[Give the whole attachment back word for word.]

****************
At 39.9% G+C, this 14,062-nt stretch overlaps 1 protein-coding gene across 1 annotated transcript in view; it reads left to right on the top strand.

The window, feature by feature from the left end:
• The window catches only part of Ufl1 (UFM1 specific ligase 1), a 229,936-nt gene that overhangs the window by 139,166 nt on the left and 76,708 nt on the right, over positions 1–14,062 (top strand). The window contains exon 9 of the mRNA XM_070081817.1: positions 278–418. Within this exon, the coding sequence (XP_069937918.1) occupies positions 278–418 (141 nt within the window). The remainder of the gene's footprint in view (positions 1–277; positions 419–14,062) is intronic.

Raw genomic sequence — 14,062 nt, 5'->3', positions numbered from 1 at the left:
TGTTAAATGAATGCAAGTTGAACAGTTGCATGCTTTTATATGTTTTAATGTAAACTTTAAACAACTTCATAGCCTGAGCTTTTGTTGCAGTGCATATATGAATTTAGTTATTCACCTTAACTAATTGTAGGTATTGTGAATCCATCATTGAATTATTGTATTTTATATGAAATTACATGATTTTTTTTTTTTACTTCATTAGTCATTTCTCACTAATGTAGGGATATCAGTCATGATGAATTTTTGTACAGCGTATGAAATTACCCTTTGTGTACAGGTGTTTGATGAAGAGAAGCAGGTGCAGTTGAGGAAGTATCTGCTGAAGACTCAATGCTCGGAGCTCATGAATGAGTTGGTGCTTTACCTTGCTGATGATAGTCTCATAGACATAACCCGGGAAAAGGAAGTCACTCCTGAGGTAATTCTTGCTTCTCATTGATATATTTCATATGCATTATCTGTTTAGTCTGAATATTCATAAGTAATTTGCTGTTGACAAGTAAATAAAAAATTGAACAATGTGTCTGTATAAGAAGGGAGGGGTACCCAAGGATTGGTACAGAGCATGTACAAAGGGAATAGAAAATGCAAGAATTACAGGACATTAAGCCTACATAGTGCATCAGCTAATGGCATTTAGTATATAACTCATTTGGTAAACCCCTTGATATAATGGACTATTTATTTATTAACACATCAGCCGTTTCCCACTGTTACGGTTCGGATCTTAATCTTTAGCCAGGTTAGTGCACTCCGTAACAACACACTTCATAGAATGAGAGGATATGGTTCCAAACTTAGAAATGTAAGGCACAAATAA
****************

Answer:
At 39.9% G+C, this 14,062-nt stretch overlaps 1 protein-coding gene across 1 annotated transcript in view; it reads left to right on the top strand.

The window, feature by feature from the left end:
• The window catches only part of Ufl1 (UFM1 specific ligase 1), a 229,936-nt gene that overhangs the window by 139,166 nt on the left and 76,708 nt on the right, over positions 1–14,062 (top strand). The window contains exon 9 of the mRNA XM_070081817.1: positions 278–418. Within this exon, the coding sequence (XP_069937918.1) occupies positions 278–418 (141 nt within the window). The remainder of the gene's footprint in view (positions 1–277; positions 419–14,062) is intronic.

Raw genomic sequence — 14,062 nt, 5'->3', positions numbered from 1 at the left:
TGTTAAATGAATGCAAGTTGAACAGTTGCATGCTTTTATATGTTTTAATGTAAACTTTAAACAACTTCATAGCCTGAGCTTTTGTTGCAGTGCATATATGAATTTAGTTATTCACCTTAACTAATTGTAGGTATTGTGAATCCATCATTGAATTATTGTATTTTATATGAAATTACATGATTTTTTTTTTTTACTTCATTAGTCATTTCTCACTAATGTAGGGATATCAGTCATGATGAATTTTTGTACAGCGTATGAAATTACCCTTTGTGTACAGGTGTTTGATGAAGAGAAGCAGGTGCAGTTGAGGAAGTATCTGCTGAAGACTCAATGCTCGGAGCTCATGAATGAGTTGGTGCTTTACCTTGCTGATGATAGTCTCATAGACATAACCCGGGAAAAGGAAGTCACTCCTGAGGTAATTCTTGCTTCTCATTGATATATTTCATATGCATTATCTGTTTAGTCTGAATATTCATAAGTAATTTGCTGTTGACAAGTAAATAAAAAATTGAACAATGTGTCTGTATAAGAAGGGAGGGGTACCCAAGGATTGGTACAGAGCATGTACAAAGGGAATAGAAAATGCAAGAATTACAGGACATTAAGCCTACATAGTGCATCAGCTAATGGCATTTAGTATATAACTCATTTGGTAAACCCCTTGATATAATGGACTATTTATTTATTAACACATCAGCCGTTTCCCACTGTTACGGTTCGGATCTTAATCTTTAGCCAGGTTAGTGCACTCCGTAACAACACACTTCATAGAATGAGAGGATATGGTTCCAAACTTAGAAATGTAAGGCACAAATAA